Saturday, June 24, 2017

THE PSYCHIATRIC AGENDA DESTROYS CREATIVE CHILDREN

Children are being diagnosed and dosed with toxic drugs at a staggering rate


“Take a child who wants to invent something out of thin air, and instead of saying no, tell him he has a problem with his brain, and then stand back and watch what happens. In particular, watch what happens when you give him a toxic drug to fix his brain. You have to be a certain kind of person to do that to a child. You have to be, for various reasons, crazy and a career criminal.” (The Underground, Jon Rappoport)
First, here are a few facts that should give you pause:
According to NAMI (National Alliance on Mental Illness), “More than 25 percent of college students have been diagnosed or treated by a professional for a mental health condition within the past year.”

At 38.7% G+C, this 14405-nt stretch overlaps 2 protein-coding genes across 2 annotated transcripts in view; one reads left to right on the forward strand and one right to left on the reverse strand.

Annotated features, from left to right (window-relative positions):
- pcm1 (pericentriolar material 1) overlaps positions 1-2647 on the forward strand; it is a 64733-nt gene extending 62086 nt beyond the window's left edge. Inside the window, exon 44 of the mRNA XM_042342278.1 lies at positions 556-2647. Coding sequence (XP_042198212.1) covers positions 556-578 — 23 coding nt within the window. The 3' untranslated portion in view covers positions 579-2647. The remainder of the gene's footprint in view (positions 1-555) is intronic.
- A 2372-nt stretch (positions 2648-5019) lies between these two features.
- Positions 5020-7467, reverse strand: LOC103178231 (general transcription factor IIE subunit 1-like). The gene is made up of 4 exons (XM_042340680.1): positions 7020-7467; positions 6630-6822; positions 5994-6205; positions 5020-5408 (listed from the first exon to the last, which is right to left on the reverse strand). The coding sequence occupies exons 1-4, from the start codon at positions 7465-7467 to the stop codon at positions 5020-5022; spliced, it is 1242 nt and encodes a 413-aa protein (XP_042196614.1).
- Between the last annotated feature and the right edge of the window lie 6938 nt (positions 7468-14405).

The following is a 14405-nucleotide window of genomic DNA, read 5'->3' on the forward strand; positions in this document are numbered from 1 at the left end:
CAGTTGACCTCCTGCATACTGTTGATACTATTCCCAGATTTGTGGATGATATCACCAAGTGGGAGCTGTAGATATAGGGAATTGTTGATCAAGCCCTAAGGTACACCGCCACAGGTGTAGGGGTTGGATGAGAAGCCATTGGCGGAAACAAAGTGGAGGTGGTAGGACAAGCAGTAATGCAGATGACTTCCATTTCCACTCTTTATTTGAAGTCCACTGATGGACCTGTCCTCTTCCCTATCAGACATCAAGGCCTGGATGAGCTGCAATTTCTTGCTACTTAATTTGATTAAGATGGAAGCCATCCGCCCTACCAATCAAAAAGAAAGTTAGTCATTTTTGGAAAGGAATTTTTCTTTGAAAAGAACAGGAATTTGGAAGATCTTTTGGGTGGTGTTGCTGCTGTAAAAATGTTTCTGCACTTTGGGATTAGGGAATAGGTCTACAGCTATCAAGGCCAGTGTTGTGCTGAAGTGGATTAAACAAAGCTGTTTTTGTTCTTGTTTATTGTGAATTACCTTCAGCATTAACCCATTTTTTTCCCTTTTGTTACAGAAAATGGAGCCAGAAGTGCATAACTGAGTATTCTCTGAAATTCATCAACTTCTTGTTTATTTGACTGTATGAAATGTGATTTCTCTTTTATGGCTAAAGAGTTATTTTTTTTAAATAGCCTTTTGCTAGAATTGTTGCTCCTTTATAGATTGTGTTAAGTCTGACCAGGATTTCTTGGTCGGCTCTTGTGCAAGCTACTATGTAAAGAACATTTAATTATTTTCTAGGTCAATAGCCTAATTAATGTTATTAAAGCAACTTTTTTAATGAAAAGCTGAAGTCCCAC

NAMI: “One in four young adults between the ages of 18 and 24 have [we claim] a diagnosable mental illness.”
According to healthline.com, 6.4 million American children between the ages of 4 and 17 have been diagnosed with ADHD. The average age for the child’s diagnosis is 7.
BMJ 2016;352:i1457: “The number of UK children and adolescents treated with antidepressants rose by over 50% from 2005 to 2012, a study of five Western countries published in European Neuropsychopharmacology has found.”
Getting the picture?
Children are being diagnosed and dosed with toxic drugs at a staggering rate.
But, as I have shown in many past articles, NO so-called mental disorder is based on a lab test. No blood, saliva, genetic, brain test. ALL 300 or so official mental disorders are defined by menus of behaviors concocted by committees of psychiatrists.
On that foundation, the diagnoses and the drugs are handed out.